Origins Available: English, Scottish
Anglo-Saxon origin and comes from the family once having lived in or near the valley. The surname is derived form the word den, which meant valley.
Early Origins of the Denhan family
Yorkshire where some of the first records of the name include: Thomas de Denne; Richard de Denne; and Adam Denman who were all listed in the Yorkshire Poll Tax Rolls of 1379. CITATION[CLOSE]
Bardsley, C.W, A Dictionary of English and Welsh Surnames: With Special American Instances. Wiltshire: Heraldry Today, 1901. Print. (ISBN 0-900455-44-6)
Early History of the Denhan family
Another 139 words (10 lines of text) are included under the topic Early Denhan History in all our PDF Extended History products and printed products wherever possible.
Denhan Spelling Variations
spelling variations were common, even among the names of the most literate people. Known variations of the Denhan family name include Denman, Dennam and others.
Early Notables of the Denhan family (pre 1700)
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Migration of the Denhan family to the New World and Oceana
For political, religious, and economic reasons, thousands of English families boarded ships for Ireland, Canada, the America colonies, and many of smaller tropical colonies in the hope of finding better lives abroad. Although the passage on the cramped, dank ships caused many to arrive in the New World diseased and starving, those families that survived the trip often went on to make valuable contributions to those new societies to which they arrived. Early immigrants bearing the Denhan surname or a spelling variation of the name include: Joe Denman settled in Bermuda in the Summers Islands in 1635; Thomas Denman settled in Barbados in 1673; Charles Denman settled in Boston in 1716; C.L. Denman arrived in San Francisco in 1850 with a lady..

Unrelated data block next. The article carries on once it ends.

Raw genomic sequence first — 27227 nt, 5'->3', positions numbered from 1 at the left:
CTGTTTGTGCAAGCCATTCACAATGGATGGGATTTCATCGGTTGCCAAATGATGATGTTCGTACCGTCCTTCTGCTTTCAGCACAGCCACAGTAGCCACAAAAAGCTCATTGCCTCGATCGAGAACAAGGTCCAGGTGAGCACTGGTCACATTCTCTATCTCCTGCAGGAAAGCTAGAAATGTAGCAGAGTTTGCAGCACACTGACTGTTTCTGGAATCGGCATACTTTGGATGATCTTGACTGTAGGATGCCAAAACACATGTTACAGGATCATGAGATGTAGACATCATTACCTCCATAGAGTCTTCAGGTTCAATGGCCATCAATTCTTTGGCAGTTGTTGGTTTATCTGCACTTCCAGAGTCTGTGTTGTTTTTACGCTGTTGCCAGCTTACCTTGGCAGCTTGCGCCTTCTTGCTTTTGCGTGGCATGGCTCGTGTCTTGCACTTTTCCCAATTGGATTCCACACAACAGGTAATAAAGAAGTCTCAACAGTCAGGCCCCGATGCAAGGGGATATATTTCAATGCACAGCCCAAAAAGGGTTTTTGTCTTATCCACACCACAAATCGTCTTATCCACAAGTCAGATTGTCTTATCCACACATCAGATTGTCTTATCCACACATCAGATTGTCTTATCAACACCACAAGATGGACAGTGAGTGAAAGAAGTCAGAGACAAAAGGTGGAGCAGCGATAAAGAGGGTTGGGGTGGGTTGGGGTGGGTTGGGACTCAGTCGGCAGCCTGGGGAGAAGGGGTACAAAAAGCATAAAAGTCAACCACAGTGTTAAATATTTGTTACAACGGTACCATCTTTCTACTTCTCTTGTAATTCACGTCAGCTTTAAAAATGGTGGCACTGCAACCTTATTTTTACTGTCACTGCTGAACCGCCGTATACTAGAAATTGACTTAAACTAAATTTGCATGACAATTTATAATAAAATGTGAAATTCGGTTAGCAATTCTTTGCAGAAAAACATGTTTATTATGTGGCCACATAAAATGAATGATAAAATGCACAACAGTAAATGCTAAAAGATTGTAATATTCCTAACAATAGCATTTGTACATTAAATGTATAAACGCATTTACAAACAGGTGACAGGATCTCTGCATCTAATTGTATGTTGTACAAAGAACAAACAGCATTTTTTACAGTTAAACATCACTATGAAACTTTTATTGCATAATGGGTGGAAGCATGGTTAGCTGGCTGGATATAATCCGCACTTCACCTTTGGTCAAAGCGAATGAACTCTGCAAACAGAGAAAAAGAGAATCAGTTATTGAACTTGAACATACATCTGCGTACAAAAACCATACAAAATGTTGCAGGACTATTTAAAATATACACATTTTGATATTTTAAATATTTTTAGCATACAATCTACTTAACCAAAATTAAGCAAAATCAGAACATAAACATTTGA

The Denhan Motto
The motto was originally a war cry or slogan. Mottoes first began to be shown with arms in the 14th and 15th centuries, but were not in general use until the 17th century. Thus the oldest coats of arms generally do not include a motto. Mottoes seldom form part of the grant of arms: Under most heraldic authorities, a motto is an optional component of the coat of arms, and can be added to or changed at will; many families have chosen not to display a motto.
Motto: Prudentia et constantia
Motto Translation: By prudence and constancy.
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